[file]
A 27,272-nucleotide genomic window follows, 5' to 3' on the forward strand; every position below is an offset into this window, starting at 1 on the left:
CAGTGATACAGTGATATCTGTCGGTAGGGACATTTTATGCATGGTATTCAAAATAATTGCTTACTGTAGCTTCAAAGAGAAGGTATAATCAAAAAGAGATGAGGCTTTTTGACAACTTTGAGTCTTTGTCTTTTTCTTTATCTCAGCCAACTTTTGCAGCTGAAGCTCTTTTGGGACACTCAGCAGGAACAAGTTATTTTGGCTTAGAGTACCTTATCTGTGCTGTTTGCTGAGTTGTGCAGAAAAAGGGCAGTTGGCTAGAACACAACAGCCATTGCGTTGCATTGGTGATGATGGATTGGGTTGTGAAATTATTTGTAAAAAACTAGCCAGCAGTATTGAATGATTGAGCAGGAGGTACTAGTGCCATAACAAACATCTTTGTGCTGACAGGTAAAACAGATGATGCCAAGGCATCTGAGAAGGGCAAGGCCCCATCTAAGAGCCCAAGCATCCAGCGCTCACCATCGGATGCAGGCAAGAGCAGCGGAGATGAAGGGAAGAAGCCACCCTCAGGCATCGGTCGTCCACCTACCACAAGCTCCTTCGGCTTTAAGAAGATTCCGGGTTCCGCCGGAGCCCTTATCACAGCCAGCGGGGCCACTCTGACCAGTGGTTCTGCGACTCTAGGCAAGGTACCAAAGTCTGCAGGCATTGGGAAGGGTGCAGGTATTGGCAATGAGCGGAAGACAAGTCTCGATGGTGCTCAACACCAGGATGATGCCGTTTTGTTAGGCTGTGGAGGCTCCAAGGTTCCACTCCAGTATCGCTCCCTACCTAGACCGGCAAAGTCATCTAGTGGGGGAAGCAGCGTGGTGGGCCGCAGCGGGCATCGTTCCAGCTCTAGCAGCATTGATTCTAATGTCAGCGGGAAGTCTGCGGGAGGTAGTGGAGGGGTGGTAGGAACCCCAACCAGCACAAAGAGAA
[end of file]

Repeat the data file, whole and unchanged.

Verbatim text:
A 27,272-nucleotide genomic window follows, 5' to 3' on the forward strand; every position below is an offset into this window, starting at 1 on the left:
CAGTGATACAGTGATATCTGTCGGTAGGGACATTTTATGCATGGTATTCAAAATAATTGCTTACTGTAGCTTCAAAGAGAAGGTATAATCAAAAAGAGATGAGGCTTTTTGACAACTTTGAGTCTTTGTCTTTTTCTTTATCTCAGCCAACTTTTGCAGCTGAAGCTCTTTTGGGACACTCAGCAGGAACAAGTTATTTTGGCTTAGAGTACCTTATCTGTGCTGTTTGCTGAGTTGTGCAGAAAAAGGGCAGTTGGCTAGAACACAACAGCCATTGCGTTGCATTGGTGATGATGGATTGGGTTGTGAAATTATTTGTAAAAAACTAGCCAGCAGTATTGAATGATTGAGCAGGAGGTACTAGTGCCATAACAAACATCTTTGTGCTGACAGGTAAAACAGATGATGCCAAGGCATCTGAGAAGGGCAAGGCCCCATCTAAGAGCCCAAGCATCCAGCGCTCACCATCGGATGCAGGCAAGAGCAGCGGAGATGAAGGGAAGAAGCCACCCTCAGGCATCGGTCGTCCACCTACCACAAGCTCCTTCGGCTTTAAGAAGATTCCGGGTTCCGCCGGAGCCCTTATCACAGCCAGCGGGGCCACTCTGACCAGTGGTTCTGCGACTCTAGGCAAGGTACCAAAGTCTGCAGGCATTGGGAAGGGTGCAGGTATTGGCAATGAGCGGAAGACAAGTCTCGATGGTGCTCAACACCAGGATGATGCCGTTTTGTTAGGCTGTGGAGGCTCCAAGGTTCCACTCCAGTATCGCTCCCTACCTAGACCGGCAAAGTCATCTAGTGGGGGAAGCAGCGTGGTGGGCCGCAGCGGGCATCGTTCCAGCTCTAGCAGCATTGATTCTAATGTCAGCGGGAAGTCTGCGGGAGGTAGTGGAGGGGTGGTAGGAACCCCAACCAGCACAAAGAGAA